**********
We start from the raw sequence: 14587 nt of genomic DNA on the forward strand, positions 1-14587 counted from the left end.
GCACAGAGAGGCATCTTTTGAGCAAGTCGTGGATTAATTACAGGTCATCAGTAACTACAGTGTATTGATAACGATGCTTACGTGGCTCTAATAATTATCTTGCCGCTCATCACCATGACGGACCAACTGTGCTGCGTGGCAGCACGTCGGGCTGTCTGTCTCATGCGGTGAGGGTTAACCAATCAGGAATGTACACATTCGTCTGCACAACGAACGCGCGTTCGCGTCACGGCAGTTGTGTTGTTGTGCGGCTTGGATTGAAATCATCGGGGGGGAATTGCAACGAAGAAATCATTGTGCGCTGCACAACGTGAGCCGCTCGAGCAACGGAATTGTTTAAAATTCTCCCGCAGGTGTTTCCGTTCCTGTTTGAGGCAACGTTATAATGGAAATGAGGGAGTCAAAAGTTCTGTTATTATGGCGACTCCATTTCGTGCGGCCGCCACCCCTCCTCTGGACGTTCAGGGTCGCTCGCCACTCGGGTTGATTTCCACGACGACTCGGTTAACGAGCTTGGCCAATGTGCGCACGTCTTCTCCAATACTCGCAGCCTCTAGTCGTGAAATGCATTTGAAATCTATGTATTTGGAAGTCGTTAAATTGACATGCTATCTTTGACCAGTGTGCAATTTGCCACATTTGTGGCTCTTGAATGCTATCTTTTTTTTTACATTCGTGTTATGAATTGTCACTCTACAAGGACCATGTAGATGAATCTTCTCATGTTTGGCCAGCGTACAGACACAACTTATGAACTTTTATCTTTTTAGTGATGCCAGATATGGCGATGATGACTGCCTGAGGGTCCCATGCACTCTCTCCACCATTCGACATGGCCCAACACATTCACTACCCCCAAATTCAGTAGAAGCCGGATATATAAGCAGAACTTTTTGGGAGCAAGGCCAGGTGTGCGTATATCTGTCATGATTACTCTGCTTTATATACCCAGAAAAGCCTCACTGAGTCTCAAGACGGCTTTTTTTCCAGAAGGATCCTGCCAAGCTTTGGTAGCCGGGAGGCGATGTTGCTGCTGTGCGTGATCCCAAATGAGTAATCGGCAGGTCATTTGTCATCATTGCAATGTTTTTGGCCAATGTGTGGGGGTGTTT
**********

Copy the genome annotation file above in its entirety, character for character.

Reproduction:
We start from the raw sequence: 14587 nt of genomic DNA on the forward strand, positions 1-14587 counted from the left end.
GCACAGAGAGGCATCTTTTGAGCAAGTCGTGGATTAATTACAGGTCATCAGTAACTACAGTGTATTGATAACGATGCTTACGTGGCTCTAATAATTATCTTGCCGCTCATCACCATGACGGACCAACTGTGCTGCGTGGCAGCACGTCGGGCTGTCTGTCTCATGCGGTGAGGGTTAACCAATCAGGAATGTACACATTCGTCTGCACAACGAACGCGCGTTCGCGTCACGGCAGTTGTGTTGTTGTGCGGCTTGGATTGAAATCATCGGGGGGGAATTGCAACGAAGAAATCATTGTGCGCTGCACAACGTGAGCCGCTCGAGCAACGGAATTGTTTAAAATTCTCCCGCAGGTGTTTCCGTTCCTGTTTGAGGCAACGTTATAATGGAAATGAGGGAGTCAAAAGTTCTGTTATTATGGCGACTCCATTTCGTGCGGCCGCCACCCCTCCTCTGGACGTTCAGGGTCGCTCGCCACTCGGGTTGATTTCCACGACGACTCGGTTAACGAGCTTGGCCAATGTGCGCACGTCTTCTCCAATACTCGCAGCCTCTAGTCGTGAAATGCATTTGAAATCTATGTATTTGGAAGTCGTTAAATTGACATGCTATCTTTGACCAGTGTGCAATTTGCCACATTTGTGGCTCTTGAATGCTATCTTTTTTTTTACATTCGTGTTATGAATTGTCACTCTACAAGGACCATGTAGATGAATCTTCTCATGTTTGGCCAGCGTACAGACACAACTTATGAACTTTTATCTTTTTAGTGATGCCAGATATGGCGATGATGACTGCCTGAGGGTCCCATGCACTCTCTCCACCATTCGACATGGCCCAACACATTCACTACCCCCAAATTCAGTAGAAGCCGGATATATAAGCAGAACTTTTTGGGAGCAAGGCCAGGTGTGCGTATATCTGTCATGATTACTCTGCTTTATATACCCAGAAAAGCCTCACTGAGTCTCAAGACGGCTTTTTTTCCAGAAGGATCCTGCCAAGCTTTGGTAGCCGGGAGGCGATGTTGCTGCTGTGCGTGATCCCAAATGAGTAATCGGCAGGTCATTTGTCATCATTGCAATGTTTTTGGCCAATGTGTGGGGGTGTTT